Ukraine: US Senate ready to approve US$40 billion in aid
A $40 billion military and economic aid to Ukraine and its allies moved to the top of the Senate on Thursday as both sides rallied after the latest and possible financial assault. not the last of America’s aim to fend off the Russian invasion.
Thursday’s vote will give Congress final approval of the package, three weeks after President Joe Biden requested a $33 billion smaller version. The House of Representatives approved it last week after ramping up defense and humanitarian spending and the Senate’s passage left no doubt, despite a group of America’s first-minded Republicans. expected to vote “no”.
The opponents were all Republicans last week when the House passed measure 368-57. While support in both houses is clearly bipartisan, the GOP defection was notable ahead of the November election to take control of Congress and after former President Donald Trump, remains a force. strong numbers in the party, complained that such funds should first be directed at domestic affairs.
Senate Majority Leader Chuck Schumer, DN.Y., said Republican opposition to Ukraine’s aid was “inevitable”. “More and more people are suggesting that MAGA Republicans are using the same light-hearted play on Putin that we saw that former President Trump used,” Schumer said, using the written word. off Make America Great Again that Democrats used to label those Republicans as extremists.
Senate Minority Leader Mitch McConnell, R-Ky., Addressing the concerns of his GOP colleagues, said Ukraine’s defeat would jeopardize America’s European trading partners, increasing spending American security costs there and encourage autocrats in China and elsewhere to seize territory in their region.
“The most expensive and painful thing the United States can do in the long run is to stop investing in sovereignty, stability, and deterrence before it’s too late,” McConnell said.
Thursday’s vote is expected to largely resemble the 88-11 margin by which the measure resolved a procedural hurdle on Monday, when every “no” vote came from Republicans. .
Biden’s quick signature is certain as the Russian attack, which has hit Ukrainian forces and cities, has moved into a fourth month with no clear end ahead. That means more casualties and destruction in Ukraine, which relies heavily on US and Western support for survival, especially advanced weapons, with demands for aid. More support is likely to appear.
On Wednesday, Schumer said he did not believe this would be the last resort to help Ukraine. “They are fighting, they are the ones being killed, they are the ones struggling and suffering. The least we can do is give them the weapons they need,” he said.
Senator Rand Paul, R-Ky., who has long taken a non-interventionist stance, used procedural tactics to thwart Schumer and McConnell, who had scheduled a week for Senate approval. prior to.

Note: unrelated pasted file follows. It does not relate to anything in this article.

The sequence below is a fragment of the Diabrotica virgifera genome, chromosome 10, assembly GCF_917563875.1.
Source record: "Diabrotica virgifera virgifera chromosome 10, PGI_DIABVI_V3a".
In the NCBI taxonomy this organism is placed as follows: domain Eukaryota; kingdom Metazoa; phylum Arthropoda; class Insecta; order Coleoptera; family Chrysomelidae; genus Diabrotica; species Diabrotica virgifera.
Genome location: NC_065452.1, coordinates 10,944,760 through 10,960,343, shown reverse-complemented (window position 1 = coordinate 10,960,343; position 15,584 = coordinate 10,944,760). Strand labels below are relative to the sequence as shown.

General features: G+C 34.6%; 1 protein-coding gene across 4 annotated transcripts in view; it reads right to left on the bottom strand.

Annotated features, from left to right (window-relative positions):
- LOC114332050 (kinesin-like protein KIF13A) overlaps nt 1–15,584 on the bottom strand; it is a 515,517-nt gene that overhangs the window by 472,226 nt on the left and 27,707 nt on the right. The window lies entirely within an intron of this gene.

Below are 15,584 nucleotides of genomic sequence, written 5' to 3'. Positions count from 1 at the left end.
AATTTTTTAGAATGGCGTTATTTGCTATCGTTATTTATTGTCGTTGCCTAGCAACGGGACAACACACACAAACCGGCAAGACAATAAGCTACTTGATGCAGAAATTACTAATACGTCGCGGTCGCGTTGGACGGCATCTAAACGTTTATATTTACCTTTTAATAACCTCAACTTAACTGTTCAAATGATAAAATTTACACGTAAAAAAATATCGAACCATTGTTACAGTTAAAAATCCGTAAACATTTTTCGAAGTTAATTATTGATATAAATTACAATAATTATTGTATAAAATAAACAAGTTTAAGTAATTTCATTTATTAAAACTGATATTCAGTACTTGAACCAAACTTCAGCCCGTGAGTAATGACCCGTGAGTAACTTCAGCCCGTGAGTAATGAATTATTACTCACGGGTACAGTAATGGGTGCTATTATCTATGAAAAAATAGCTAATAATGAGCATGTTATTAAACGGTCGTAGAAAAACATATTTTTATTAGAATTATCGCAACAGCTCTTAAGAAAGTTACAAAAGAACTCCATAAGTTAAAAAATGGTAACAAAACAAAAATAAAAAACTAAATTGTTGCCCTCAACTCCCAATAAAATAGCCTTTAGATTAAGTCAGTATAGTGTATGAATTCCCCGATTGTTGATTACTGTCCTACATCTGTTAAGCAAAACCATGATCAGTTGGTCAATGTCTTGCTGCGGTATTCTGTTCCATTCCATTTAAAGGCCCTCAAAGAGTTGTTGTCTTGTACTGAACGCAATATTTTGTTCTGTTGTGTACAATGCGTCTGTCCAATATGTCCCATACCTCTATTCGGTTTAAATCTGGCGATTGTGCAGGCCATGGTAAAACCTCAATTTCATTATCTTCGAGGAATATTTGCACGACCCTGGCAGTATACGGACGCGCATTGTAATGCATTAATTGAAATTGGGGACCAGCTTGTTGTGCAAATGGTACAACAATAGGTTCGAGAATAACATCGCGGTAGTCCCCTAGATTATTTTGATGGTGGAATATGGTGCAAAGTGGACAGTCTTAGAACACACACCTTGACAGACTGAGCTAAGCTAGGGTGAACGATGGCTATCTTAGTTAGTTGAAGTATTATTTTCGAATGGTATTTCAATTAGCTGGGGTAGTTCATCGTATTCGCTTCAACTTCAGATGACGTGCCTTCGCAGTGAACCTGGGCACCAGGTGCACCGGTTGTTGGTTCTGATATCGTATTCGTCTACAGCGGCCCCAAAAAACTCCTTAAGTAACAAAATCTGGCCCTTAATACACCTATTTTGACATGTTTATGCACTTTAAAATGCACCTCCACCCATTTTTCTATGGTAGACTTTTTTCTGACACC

In a personal criticism rarely seen on the Senate floor, Schumer on Wednesday called Paul’s move “deplorable” and said the delay, with its passage inevitable, would ” strengthen Putin’s hand.” McConnell, who last Saturday met with Ukrainian President Volodymyr Zelenskyy during a surprise visit to Kyiv, was not vocal in his defense of his Kentucky Republican counterpart.
In a brief interview, Paul replied that it would be “disgusting” to disparage the “democratic process” embodied in the Senate rules he was using.
The act includes about $24 billion in arms, equipment and military funding for Ukraine, restores Pentagon arsenals sent to the region, and pays for U.S. reinforcements sent there. . The rest includes economic aid to keep Zelenskyy’s government running, food programs for countries dependent on Ukraine’s dwindling crop production, refugee assistance and funds for Kyiv to Russian war crimes investigation.
That spending worries some pro-Trump Republicans in Congress.
“You know, the world will end if you don’t do anything here,” said Senator Mike Braun, R-Ind., who said he would oppose the Ukraine measure. “I’m more worried about the trust going to break” that funds Medicare and another that pays Social Security.
Braun said he has long pushed the bills to pay for himself. When asked why the $40 billion savings in this case outweighed the containment of Russia, he said: “First, it will pass.”
Another conservative, Senator Ted Cruz, R-Texas, argued that as costly as the measure was, the aid would protect US national security and said, “If Putin wins, the consequences are for the US and American taxpayers will be hundreds of billions of dollars.”
Sen. Mitt Romney, R-Utah, a moderate who has been at odds with Trump, said in an interview that helping Ukraine defend itself “is the smartest possible investment we can make. presently”. He added, “What does America First mean? It means we should first care about America’s interests. I totally agree.”
Congress passed an initial $13.6 billion measure in March. According to the nonpartisan Congressional Research Service, the combined price tag of nearly $54 billion exceeds what the US spent on all foreign and military aid in 2019.